RapidShare introduced an interesting desktop app, but still has some way to goThe world of cyberlockers and the world of cloud sync services is colliding. Not that this is any surprise, the two type of services fill pretty much the same need even though they're coming from different angles.
But they're moving in the same direction. Dropbox has started to make it easier for people to share files publicly, albeit with some limitations. On the other hand, cyberlockers are starting to offer desktop apps that bypass the need to visit the site.
Case in point is RapidShare that is now offering RapidDrive, which is exactly what it sounds like.
RapidShare has been trying hard to escape the stigma that comes with cyberlocker sites, and the arrests if MegaUpload's case is anything to go by, even at the detriment of users.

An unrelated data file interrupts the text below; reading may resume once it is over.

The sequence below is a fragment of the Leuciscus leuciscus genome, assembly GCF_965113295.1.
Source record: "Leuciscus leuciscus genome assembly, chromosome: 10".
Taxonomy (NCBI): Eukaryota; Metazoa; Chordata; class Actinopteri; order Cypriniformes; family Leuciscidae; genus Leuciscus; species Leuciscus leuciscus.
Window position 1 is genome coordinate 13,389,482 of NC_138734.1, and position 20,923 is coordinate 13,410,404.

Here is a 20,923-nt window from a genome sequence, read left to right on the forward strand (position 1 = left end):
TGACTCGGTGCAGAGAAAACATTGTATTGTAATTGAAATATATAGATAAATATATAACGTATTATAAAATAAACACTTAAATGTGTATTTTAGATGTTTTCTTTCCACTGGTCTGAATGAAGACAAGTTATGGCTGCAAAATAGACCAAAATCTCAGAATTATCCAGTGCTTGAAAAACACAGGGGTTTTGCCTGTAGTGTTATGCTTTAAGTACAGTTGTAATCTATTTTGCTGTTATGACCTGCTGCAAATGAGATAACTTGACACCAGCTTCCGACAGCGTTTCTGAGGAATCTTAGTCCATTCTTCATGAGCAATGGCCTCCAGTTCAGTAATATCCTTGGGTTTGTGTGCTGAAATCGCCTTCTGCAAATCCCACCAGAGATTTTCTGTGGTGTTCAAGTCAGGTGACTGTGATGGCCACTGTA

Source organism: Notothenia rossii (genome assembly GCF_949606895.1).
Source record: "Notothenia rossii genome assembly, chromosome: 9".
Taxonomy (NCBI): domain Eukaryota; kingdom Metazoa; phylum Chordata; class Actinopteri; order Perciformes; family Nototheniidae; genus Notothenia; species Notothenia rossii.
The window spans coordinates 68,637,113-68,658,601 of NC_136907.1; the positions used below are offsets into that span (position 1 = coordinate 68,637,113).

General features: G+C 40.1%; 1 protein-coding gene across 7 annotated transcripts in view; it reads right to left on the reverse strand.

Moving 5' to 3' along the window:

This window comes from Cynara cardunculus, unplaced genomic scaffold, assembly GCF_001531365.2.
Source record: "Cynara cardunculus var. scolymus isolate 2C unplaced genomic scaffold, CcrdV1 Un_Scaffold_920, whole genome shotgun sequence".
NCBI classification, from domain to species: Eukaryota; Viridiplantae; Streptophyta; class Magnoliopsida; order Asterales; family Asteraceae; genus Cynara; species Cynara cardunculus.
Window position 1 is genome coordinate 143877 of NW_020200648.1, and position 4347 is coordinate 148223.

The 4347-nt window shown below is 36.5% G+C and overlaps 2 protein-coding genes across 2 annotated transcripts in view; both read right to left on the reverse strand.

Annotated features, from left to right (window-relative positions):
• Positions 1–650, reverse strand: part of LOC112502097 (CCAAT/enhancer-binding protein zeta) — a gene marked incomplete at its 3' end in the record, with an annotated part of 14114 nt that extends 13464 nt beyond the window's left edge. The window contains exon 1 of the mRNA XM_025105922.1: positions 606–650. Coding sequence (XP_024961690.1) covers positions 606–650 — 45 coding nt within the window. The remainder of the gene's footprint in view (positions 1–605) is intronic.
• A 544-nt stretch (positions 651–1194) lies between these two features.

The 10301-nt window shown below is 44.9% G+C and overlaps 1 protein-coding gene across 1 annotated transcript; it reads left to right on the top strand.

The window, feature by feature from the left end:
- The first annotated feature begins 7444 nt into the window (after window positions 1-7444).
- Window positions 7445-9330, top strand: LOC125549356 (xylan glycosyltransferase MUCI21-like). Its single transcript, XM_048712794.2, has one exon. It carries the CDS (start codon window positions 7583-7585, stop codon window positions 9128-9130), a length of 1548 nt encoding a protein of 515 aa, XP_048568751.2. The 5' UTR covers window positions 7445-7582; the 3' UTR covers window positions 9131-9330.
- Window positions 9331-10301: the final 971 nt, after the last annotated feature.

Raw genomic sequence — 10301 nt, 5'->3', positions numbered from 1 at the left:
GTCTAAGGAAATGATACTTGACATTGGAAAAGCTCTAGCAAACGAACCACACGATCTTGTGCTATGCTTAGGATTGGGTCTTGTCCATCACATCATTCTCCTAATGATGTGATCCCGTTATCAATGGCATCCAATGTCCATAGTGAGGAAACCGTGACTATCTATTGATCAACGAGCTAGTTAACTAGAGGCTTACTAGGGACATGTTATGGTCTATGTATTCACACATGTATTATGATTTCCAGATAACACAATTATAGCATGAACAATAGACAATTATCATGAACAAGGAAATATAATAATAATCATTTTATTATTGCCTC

RapidDrive is available to paying users, i.e. those with RapidPro. In practice, RapidDrive shows up as a network drive in your Windows PC. This means that you'll be able to do anything you can do with your local files with the files in the cloud as well.
Dropbox users know what it's like. Recently, Google released Drive and Microsoft's SkyDrive got a desktop app as well and those are hardly the only ones.
The idea is to make the life of (paying) users easier by enabling them to manage their files with a tool that's much better suited for that than anything RapidShare offers on the web.
Note though that RapidDrive's approach, i.e. to show up as a network drive, is not the equivalent of how Dropbox or Google Drive work in one crucial aspect. The files on the network drive are not cached locally, meaning that anything you want to access will be downloaded from the cloud every time, unless you copy those files to a local drive.
This means that uploading will be a cinch, you just copy what you want into the network drive, but using the remote files will depend greatly on your internet connection. What's more, no internet connection means no files.